‘A blueprint for future weathersystem observational experiments’

Large-scale weather events, such as monsoons and tropical cyclones, can now be more accurately predicted, according to the findings from a joint India-U.K. research project.

The findings titled ‘Closing the sea surface mixed layer temperature budget from in situ observations alone: operation Advection during BoBBLE’ were published in Nature Scientific Reports on April 27.

“Our findings show that oceanic processes play a crucial role in monsoon development through modulation of sea surface temperature (SST),” V . Vijith, Assistant Professor, Department of Physical Oceanography, Cochin University of Science and Technology, lead author of the research paper, said in a release here on Tuesday.

A blueprint for future weather system observational experiments, critical for forecasting aspects like rainfall amounts, was created using a research vessel in the southern Bay of Bengal involving researchers from the Indian Institute of Science, Bengaluru; University of East Anglia in the U.K., and several Indian institutions.

Time series of oceanographic properties, including temperature, salinity, velocity, underwater radiation and subsurface mixing, along with surface fluxes of heat, were calculated from shipboard measurements on board the RV Sindhu Sadhana during the boreal summer monsoon of 2016. The measurements were made continuously for 11 days, using a novel combination of ship-based and autonomous platforms, such as ocean gliders.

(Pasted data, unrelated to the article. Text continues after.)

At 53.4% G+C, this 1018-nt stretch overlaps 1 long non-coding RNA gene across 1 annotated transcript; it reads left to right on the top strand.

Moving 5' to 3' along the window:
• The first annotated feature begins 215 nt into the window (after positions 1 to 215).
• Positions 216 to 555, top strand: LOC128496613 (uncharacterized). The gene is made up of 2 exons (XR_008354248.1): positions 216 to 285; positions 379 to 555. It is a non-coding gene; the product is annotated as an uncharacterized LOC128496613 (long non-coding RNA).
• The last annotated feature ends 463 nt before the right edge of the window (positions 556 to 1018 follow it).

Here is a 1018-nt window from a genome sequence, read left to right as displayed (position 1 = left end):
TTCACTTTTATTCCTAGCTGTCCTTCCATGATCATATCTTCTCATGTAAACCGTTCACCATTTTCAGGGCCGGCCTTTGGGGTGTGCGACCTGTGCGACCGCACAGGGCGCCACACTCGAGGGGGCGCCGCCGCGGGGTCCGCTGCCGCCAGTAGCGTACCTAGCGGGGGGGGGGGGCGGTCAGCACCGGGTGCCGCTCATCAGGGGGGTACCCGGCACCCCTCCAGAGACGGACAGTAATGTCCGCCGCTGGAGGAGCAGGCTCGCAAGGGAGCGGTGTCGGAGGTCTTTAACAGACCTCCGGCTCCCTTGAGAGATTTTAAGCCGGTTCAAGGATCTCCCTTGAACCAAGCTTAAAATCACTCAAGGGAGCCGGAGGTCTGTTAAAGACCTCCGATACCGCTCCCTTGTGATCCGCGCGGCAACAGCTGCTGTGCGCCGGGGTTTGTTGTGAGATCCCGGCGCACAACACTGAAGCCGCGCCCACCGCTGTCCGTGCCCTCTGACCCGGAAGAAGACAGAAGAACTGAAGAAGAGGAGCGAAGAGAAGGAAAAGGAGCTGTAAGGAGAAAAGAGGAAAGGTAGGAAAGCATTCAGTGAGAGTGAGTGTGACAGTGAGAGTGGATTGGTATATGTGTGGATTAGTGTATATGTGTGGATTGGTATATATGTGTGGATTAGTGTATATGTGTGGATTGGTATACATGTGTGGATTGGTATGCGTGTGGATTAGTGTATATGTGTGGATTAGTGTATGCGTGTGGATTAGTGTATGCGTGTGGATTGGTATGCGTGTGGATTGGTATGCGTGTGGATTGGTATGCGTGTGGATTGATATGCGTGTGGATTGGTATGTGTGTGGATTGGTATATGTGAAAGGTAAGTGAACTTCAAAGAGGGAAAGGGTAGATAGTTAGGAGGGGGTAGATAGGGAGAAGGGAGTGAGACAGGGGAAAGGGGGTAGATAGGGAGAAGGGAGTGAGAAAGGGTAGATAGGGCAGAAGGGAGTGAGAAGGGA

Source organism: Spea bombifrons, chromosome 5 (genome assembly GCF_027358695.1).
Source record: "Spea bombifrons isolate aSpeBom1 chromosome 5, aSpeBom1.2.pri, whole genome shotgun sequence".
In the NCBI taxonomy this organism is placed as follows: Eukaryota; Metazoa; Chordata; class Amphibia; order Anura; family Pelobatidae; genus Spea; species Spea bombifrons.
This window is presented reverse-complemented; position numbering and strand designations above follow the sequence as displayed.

Mr. Vijith said that variability in tropical sea surface temperature influences large-scale ocean-atmosphere interaction processes such as the Asian monsoon, El Niño, tropical cyclones and expansion of sea ice in the Antarctic. The study in the Bay of Bengal serves as a blueprint for future observational campaigns that aim to determine the processes that affect the variability of SST and its impact on weather systems, he said.

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Printable version | Jun 2, 2020 2:18:40 AM | https://www.thehindu.com/news/cities/Kochi/a-blueprint-for-future-weathersystem-observational-experiments/article31511817.ece

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